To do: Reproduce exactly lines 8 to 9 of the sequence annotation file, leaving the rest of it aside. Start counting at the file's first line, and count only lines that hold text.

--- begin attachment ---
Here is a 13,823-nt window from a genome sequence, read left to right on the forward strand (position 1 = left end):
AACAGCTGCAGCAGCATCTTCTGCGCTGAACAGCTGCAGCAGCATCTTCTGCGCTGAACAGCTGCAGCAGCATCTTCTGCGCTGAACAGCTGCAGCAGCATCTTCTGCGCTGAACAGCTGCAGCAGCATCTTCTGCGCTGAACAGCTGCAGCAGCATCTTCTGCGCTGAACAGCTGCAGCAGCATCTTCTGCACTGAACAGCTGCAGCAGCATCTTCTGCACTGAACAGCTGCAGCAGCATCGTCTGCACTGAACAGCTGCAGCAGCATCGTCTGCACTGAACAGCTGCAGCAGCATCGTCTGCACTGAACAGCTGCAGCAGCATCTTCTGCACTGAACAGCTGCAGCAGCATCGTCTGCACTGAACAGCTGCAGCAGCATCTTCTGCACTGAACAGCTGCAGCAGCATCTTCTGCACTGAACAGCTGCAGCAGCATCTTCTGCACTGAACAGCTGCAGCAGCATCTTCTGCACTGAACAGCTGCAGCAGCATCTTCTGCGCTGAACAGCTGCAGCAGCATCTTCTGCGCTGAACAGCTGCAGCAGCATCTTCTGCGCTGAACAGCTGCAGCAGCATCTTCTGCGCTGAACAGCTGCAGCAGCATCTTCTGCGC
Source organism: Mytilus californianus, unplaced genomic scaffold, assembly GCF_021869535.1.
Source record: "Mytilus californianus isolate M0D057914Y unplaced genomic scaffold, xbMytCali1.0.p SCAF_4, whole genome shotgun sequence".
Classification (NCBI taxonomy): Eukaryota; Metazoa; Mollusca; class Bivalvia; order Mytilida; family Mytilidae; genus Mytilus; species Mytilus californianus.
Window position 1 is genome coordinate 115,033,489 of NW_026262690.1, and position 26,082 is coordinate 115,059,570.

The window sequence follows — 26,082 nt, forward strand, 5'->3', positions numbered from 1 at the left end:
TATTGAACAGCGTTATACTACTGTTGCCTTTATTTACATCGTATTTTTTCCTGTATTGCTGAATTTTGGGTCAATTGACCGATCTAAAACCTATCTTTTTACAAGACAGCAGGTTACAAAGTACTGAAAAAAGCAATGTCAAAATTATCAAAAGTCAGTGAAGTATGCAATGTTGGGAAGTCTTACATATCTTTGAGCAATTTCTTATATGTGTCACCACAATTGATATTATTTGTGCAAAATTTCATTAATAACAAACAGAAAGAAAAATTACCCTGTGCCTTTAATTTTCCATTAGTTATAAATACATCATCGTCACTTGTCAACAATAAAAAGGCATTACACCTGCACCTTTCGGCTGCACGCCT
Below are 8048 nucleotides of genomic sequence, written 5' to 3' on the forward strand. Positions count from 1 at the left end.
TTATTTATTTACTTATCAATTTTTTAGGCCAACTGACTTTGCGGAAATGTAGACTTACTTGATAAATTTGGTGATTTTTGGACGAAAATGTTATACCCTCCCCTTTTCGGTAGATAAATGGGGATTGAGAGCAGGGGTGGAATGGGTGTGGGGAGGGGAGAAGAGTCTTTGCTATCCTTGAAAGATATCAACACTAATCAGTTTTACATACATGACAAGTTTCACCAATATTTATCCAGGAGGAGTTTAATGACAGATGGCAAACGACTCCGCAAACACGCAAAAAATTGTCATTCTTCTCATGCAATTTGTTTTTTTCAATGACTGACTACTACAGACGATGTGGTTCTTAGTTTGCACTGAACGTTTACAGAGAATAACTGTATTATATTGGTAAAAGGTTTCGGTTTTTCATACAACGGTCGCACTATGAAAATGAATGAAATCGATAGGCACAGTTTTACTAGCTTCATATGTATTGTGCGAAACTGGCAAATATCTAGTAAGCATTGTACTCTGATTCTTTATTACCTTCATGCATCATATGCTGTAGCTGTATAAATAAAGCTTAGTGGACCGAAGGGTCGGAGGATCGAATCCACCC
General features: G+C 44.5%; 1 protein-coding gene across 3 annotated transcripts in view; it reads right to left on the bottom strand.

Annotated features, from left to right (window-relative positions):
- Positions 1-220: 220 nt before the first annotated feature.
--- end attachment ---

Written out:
TATTGAACAGCGTTATACTACTGTTGCCTTTATTTACATCGTATTTTTTCCTGTATTGCTGAATTTTGGGTCAATTGACCGATCTAAAACCTATCTTTTTACAAGACAGCAGGTTACAAAGTACTGAAAAAAGCAATGTCAAAATTATCAAAAGTCAGTGAAGTATGCAATGTTGGGAAGTCTTACATATCTTTGAGCAATTTCTTATATGTGTCACCACAATTGATATTATTTGTGCAAAATTTCATTAATAACAAACAGAAAGAAAAATTACCCTGTGCCTTTAATTTTCCATTAGTTATAAATACATCATCGTCACTTGTCAACAATAAAAAGGCATTACACCTGCACCTTTCGGCTGCACGCCT
Below are 8048 nucleotides of genomic sequence, written 5' to 3' on the forward strand. Positions count from 1 at the left end.